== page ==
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Keep Pushing On!


What to do when patients face their own "clinical inertia"? Here, 3 simple ways to help them push through. 


Do you recall a time when you knew what you should do, knew all of the intellectually sounds reasons to do it, and yet still didn’t take any action?

You’re not alone. Welcome to the state of Clinical Inertia.

What is it?

William Strain, MD, and colleagues define clinical inertia as, “the failure to establish appropriate targets and escalate treatment to achieve treatment goals. It accounts for a significant proportion of failure to achieve targets in the management of diabetes and contributes to up to 200,000 adverse diabetes- related outcomes per year.”1

Strain refers here to clinicians’ tendency to hesitate or wait longer than is appropriate before advancing therapy, despite documented lack of clinical progress. But patients, too, fall prey to their own variety of clinical inertia.

How can you help them combat it? 

1. Cultivate your curiosity.

Like the medical detective you are, ask questions to delve deeper into why your patient has been hesitant about changing his or her regimen, or has not been improving. One of my mentors, Steve Edelman, MD, who is both a renowned endocrinologist and has been living with type 1 diabetes since the age of 15, advises, “I like to start by asking, ‘What’s bothering you most about your diabetes?’” What we often label as frustrations or pain points, can just as often be springboards to innovative solutions.

Next: Partner with your patient

2. Partner with your patient! 

Think of the big picture: this is a quest for both you and your patient. It’s a continual journey to improve his or her diabetes care, for both improved quality of life and positive clinical outcomes. This assumes that the patient is engaged and wants to take the journey with you. But, a crucial difference from many other sojourns is – there is no final destination. Yes, reaching an A1c that signifies good glycemic control is a goal, and a milestone completely worthy of recognition and celebration. But, this is a dynamic, not a static, process. Backsliding can occur, and we must all remember that this requires a lifetime commitment to taking actions daily, actions that will maintain, and build upon, progress.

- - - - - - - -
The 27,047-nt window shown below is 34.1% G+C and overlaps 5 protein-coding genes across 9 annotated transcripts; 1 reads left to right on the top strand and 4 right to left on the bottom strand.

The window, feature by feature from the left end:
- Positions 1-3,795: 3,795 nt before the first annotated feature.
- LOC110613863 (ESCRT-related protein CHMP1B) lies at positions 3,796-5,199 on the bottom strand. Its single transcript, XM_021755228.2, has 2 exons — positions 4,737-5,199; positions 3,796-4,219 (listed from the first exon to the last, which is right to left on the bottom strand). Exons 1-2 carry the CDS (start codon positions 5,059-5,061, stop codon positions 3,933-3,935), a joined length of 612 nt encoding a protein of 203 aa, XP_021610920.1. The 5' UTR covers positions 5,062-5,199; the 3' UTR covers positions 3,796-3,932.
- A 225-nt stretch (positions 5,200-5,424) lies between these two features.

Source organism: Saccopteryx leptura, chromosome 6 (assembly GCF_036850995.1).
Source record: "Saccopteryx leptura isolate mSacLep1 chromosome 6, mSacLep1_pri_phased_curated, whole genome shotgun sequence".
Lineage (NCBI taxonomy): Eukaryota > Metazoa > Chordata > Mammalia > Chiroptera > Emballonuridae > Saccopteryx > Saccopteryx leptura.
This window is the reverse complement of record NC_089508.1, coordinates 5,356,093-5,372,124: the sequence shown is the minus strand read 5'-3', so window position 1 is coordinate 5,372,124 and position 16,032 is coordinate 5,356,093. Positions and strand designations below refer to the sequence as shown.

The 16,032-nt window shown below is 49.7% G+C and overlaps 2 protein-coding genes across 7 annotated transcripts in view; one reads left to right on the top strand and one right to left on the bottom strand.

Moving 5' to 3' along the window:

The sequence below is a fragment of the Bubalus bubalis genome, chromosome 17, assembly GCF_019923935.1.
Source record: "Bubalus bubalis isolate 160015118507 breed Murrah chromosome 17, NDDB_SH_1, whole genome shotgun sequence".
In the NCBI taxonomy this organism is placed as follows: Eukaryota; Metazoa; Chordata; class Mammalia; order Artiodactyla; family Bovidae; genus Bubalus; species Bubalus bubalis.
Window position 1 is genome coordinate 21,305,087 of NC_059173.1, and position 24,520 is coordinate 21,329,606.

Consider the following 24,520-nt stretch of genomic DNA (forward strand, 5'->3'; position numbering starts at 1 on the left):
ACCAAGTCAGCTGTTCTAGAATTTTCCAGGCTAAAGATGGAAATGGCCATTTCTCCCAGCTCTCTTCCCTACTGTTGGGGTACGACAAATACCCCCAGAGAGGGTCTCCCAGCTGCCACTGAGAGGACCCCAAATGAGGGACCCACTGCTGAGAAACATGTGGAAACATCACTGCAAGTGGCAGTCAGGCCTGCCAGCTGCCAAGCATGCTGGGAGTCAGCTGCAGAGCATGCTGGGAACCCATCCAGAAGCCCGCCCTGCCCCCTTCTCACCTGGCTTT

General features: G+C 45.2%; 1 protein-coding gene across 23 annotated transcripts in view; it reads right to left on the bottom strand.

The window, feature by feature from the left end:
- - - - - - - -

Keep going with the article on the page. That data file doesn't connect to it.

Next: Ask this one question

3. Again, ask the question: What one thing are you committed to change?

How often do we try to cover multiple things that need improvement in the space of a clinic visit that may last only 10, 15, or 30 minutes? In addition to improving glucose readings, we might need to address medication adherence, checking the feet, reducing bread or cake, or gradually increasing the minutes of weekly aerobic exercise toward 150 minutes. We are probably also delivering all of this in the negative, such as:

“Avoid walking barefoot.”

“Don’t forget to bring your log book.”

“If we can’t get that A1c lower, we’re going to have to talk about starting insulin.”

How can we shift gears? Motivational interviewing is key; this technique helps patients understand that they are in charge and gives them the responsibility to choose the one thing - just one, single item - they can commit to change, rather than feeling they have not only to fix everything, but also remember all 8 of those things before the next follow-up visit.

Finally, take some time to try something recommended by Kevin Eng, MD, one of the residents whom I’ve had the privilege of working with for the last 3 years: “Celebrate with your patients their successes.” We’re not just stamping out diabetes complications; we are also striving for what we all want, yet far too often, take for granted: health.


1. Strain WD, Blüher M, Paldánius P. Clinical inertia in individualizing care for diabetes: is there time to do more in type 2 diabetes? Diabetes Ther. 2014;5:347–354. 

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